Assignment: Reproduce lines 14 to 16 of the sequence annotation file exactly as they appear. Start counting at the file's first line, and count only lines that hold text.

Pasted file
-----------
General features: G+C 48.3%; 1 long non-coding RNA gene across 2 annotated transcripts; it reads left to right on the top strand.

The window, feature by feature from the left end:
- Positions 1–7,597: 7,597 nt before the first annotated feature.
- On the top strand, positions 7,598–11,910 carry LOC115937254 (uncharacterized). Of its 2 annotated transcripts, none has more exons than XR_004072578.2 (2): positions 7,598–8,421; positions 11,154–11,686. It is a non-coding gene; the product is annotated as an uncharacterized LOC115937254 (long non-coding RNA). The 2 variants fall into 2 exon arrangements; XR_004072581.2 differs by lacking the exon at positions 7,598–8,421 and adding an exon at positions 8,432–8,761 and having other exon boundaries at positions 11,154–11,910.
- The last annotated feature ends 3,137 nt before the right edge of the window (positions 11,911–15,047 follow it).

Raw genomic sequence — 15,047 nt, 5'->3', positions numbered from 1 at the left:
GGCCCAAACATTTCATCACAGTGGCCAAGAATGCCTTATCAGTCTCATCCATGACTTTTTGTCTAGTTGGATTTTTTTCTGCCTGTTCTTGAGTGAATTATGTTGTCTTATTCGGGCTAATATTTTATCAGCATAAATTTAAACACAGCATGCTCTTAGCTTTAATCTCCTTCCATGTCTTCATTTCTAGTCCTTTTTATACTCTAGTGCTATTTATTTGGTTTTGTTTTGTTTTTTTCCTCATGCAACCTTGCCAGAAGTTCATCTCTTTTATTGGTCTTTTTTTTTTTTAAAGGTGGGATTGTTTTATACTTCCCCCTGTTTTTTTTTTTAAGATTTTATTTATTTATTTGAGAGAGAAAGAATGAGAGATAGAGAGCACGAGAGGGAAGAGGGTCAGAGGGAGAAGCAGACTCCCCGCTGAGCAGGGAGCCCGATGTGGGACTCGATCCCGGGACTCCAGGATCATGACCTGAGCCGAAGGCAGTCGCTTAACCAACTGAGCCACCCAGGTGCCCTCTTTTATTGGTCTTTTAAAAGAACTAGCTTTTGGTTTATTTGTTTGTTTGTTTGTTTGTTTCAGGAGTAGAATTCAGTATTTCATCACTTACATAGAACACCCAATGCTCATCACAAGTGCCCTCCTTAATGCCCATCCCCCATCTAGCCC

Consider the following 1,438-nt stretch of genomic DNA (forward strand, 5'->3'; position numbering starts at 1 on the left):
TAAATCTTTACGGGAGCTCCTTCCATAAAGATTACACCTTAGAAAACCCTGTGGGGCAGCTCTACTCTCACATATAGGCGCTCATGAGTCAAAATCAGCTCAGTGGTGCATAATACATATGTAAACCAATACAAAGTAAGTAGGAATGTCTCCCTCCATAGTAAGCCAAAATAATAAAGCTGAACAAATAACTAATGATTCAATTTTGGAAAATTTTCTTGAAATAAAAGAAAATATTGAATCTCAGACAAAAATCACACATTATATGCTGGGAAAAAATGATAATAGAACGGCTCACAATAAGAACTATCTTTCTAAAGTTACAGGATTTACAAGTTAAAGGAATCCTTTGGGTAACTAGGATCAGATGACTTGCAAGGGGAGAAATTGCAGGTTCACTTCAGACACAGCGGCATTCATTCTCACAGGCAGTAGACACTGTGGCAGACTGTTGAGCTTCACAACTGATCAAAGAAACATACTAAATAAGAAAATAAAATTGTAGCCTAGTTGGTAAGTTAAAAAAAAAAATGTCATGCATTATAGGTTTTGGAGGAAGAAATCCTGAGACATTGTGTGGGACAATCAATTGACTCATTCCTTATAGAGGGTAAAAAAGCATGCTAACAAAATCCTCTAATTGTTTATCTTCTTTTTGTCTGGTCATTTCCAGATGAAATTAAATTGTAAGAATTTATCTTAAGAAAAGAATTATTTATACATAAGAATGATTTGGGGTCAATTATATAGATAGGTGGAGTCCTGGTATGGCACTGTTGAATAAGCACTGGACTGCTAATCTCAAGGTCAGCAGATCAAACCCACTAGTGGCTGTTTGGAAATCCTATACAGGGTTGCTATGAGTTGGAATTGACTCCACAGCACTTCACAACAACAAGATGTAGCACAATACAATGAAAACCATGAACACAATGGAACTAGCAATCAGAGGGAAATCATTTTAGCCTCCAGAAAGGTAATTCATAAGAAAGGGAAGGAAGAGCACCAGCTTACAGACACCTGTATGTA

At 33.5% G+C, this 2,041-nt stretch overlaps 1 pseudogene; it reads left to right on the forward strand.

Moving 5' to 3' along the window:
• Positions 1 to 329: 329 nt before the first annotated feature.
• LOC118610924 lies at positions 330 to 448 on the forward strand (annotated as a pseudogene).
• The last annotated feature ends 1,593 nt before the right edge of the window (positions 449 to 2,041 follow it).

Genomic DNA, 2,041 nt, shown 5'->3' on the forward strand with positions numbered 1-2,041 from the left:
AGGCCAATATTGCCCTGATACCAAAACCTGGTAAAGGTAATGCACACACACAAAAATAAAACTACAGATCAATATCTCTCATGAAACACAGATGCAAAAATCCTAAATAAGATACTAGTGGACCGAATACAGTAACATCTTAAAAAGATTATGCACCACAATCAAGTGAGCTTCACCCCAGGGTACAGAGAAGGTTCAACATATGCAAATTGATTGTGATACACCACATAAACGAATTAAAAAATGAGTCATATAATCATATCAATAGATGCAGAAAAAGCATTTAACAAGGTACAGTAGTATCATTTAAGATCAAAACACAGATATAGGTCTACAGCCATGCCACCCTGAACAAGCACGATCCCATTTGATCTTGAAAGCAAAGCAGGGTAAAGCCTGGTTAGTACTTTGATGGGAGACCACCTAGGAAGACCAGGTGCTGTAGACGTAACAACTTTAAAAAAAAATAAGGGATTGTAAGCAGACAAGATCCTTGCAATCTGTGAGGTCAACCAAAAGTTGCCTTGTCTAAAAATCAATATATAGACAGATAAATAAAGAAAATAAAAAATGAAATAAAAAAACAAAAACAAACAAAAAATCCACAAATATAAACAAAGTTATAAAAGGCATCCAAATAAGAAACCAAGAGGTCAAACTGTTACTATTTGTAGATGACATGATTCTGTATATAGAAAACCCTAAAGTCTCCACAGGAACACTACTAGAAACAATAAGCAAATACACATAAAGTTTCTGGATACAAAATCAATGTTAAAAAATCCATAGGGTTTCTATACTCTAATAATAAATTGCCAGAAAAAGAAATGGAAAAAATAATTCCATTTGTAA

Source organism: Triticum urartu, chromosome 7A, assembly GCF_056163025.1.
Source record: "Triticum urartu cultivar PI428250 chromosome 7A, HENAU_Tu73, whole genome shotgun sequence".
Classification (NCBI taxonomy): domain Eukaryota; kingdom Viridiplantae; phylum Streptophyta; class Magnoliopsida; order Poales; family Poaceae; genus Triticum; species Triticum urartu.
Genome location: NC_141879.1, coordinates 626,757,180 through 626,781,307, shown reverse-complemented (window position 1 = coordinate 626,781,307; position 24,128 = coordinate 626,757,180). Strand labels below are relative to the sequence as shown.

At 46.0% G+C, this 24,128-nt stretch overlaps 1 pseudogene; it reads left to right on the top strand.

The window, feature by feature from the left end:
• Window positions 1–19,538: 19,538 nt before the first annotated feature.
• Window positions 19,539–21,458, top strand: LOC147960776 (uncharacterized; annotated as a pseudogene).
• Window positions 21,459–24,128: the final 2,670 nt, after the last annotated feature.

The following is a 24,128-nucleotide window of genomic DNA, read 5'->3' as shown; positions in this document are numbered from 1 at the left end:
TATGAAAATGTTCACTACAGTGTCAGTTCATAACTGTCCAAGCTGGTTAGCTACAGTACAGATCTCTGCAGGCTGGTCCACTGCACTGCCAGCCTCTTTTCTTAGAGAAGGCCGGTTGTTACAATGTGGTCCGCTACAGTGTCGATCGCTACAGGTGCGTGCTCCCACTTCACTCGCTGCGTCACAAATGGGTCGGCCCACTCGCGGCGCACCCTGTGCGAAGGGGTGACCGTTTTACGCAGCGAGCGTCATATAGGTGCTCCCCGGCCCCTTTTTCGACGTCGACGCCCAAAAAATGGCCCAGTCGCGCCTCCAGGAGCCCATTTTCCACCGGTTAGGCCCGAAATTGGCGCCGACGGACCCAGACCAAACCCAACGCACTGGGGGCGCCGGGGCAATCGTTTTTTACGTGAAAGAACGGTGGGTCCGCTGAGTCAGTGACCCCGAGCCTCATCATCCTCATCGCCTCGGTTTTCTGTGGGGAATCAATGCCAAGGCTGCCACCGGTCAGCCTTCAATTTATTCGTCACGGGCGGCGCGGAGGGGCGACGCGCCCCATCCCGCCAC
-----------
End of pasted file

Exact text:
• The last annotated feature ends 1,593 nt before the right edge of the window (positions 449 to 2,041 follow it).

Genomic DNA, 2,041 nt, shown 5'->3' on the forward strand with positions numbered 1-2,041 from the left:
AGGCCAATATTGCCCTGATACCAAAACCTGGTAAAGGTAATGCACACACACAAAAATAAAACTACAGATCAATATCTCTCATGAAACACAGATGCAAAAATCCTAAATAAGATACTAGTGGACCGAATACAGTAACATCTTAAAAAGATTATGCACCACAATCAAGTGAGCTTCACCCCAGGGTACAGAGAAGGTTCAACATATGCAAATTGATTGTGATACACCACATAAACGAATTAAAAAATGAGTCATATAATCATATCAATAGATGCAGAAAAAGCATTTAACAAGGTACAGTAGTATCATTTAAGATCAAAACACAGATATAGGTCTACAGCCATGCCACCCTGAACAAGCACGATCCCATTTGATCTTGAAAGCAAAGCAGGGTAAAGCCTGGTTAGTACTTTGATGGGAGACCACCTAGGAAGACCAGGTGCTGTAGACGTAACAACTTTAAAAAAAAATAAGGGATTGTAAGCAGACAAGATCCTTGCAATCTGTGAGGTCAACCAAAAGTTGCCTTGTCTAAAAATCAATATATAGACAGATAAATAAAGAAAATAAAAAATGAAATAAAAAAACAAAAACAAACAAAAAATCCACAAATATAAACAAAGTTATAAAAGGCATCCAAATAAGAAACCAAGAGGTCAAACTGTTACTATTTGTAGATGACATGATTCTGTATATAGAAAACCCTAAAGTCTCCACAGGAACACTACTAGAAACAATAAGCAAATACACATAAAGTTTCTGGATACAAAATCAATGTTAAAAAATCCATAGGGTTTCTATACTCTAATAATAAATTGCCAGAAAAAGAAATGGAAAAAATAATTCCATTTGTAA